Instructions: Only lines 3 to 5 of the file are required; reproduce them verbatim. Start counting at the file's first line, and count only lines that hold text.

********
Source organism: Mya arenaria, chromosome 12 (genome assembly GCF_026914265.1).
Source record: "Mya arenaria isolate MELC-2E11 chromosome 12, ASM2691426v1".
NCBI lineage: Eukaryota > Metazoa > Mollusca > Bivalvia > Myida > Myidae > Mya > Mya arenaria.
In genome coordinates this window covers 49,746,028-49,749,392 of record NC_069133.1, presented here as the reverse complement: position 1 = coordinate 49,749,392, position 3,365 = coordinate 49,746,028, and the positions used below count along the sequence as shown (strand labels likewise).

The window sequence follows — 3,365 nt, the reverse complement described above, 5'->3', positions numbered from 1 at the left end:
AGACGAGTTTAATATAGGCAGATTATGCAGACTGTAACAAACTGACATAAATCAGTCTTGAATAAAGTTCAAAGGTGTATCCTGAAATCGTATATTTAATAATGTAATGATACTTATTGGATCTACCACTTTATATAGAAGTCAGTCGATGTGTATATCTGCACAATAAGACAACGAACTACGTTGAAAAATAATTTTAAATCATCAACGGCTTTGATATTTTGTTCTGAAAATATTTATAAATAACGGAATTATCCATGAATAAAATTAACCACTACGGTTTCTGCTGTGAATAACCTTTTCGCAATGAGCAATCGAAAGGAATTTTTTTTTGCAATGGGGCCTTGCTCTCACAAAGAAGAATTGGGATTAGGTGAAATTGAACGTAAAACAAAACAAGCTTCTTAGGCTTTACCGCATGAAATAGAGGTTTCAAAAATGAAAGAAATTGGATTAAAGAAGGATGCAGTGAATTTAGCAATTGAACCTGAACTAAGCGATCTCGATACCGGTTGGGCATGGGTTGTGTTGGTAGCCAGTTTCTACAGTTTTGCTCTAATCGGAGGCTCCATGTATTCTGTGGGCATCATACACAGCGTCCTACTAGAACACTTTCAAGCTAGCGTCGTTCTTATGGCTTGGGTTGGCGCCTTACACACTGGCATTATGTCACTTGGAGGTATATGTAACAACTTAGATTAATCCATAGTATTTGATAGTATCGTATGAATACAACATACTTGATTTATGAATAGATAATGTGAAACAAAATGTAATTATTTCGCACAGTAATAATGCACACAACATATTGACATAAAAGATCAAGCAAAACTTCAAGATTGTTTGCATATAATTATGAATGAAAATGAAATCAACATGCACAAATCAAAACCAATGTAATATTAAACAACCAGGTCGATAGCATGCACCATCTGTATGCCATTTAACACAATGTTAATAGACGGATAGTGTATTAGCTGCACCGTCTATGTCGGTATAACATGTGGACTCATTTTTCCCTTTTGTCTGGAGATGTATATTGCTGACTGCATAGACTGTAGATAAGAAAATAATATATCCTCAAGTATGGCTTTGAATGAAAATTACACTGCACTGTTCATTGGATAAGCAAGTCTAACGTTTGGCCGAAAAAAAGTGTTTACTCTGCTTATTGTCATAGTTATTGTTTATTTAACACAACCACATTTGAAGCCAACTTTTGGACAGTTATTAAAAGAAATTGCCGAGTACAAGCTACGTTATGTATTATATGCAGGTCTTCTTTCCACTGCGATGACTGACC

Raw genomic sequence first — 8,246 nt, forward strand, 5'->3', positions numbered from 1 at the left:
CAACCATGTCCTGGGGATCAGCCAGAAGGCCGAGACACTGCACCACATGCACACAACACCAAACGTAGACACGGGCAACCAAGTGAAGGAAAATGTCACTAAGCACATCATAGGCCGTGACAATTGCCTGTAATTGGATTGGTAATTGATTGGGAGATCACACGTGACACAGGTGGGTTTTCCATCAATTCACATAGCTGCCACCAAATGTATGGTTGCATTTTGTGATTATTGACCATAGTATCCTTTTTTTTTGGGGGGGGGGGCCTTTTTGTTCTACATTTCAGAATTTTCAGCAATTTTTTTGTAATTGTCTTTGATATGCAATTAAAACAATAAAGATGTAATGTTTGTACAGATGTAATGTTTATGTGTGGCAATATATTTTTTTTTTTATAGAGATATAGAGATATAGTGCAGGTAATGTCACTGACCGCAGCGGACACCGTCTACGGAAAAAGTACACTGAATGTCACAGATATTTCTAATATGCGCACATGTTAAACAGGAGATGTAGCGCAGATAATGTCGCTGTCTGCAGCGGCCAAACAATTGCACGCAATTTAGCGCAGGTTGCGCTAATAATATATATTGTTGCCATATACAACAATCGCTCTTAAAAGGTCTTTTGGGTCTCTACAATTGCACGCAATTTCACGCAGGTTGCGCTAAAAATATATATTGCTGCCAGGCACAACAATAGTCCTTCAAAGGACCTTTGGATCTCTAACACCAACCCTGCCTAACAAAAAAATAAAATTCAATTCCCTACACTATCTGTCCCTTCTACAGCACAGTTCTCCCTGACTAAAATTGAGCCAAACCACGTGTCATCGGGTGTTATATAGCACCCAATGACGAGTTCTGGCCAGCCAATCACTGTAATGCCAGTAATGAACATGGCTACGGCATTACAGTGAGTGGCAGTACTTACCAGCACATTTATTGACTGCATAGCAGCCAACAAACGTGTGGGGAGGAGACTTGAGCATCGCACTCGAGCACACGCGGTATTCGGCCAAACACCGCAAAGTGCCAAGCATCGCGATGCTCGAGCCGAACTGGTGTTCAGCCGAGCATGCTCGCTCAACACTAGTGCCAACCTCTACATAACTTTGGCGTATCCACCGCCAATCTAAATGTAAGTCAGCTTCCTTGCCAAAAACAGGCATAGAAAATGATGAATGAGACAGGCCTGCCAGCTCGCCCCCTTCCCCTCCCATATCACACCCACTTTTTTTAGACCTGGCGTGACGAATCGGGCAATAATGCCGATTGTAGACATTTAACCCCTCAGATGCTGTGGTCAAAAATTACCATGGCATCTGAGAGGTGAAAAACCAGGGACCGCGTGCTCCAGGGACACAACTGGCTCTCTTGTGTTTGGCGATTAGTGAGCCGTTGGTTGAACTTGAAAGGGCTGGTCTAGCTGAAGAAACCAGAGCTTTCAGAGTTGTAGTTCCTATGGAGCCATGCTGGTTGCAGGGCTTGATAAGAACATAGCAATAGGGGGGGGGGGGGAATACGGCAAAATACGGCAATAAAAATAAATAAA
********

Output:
NCBI lineage: Eukaryota > Metazoa > Mollusca > Bivalvia > Myida > Myidae > Mya > Mya arenaria.
In genome coordinates this window covers 49,746,028-49,749,392 of record NC_069133.1, presented here as the reverse complement: position 1 = coordinate 49,749,392, position 3,365 = coordinate 49,746,028, and the positions used below count along the sequence as shown (strand labels likewise).

The window sequence follows — 3,365 nt, the reverse complement described above, 5'->3', positions numbered from 1 at the left end: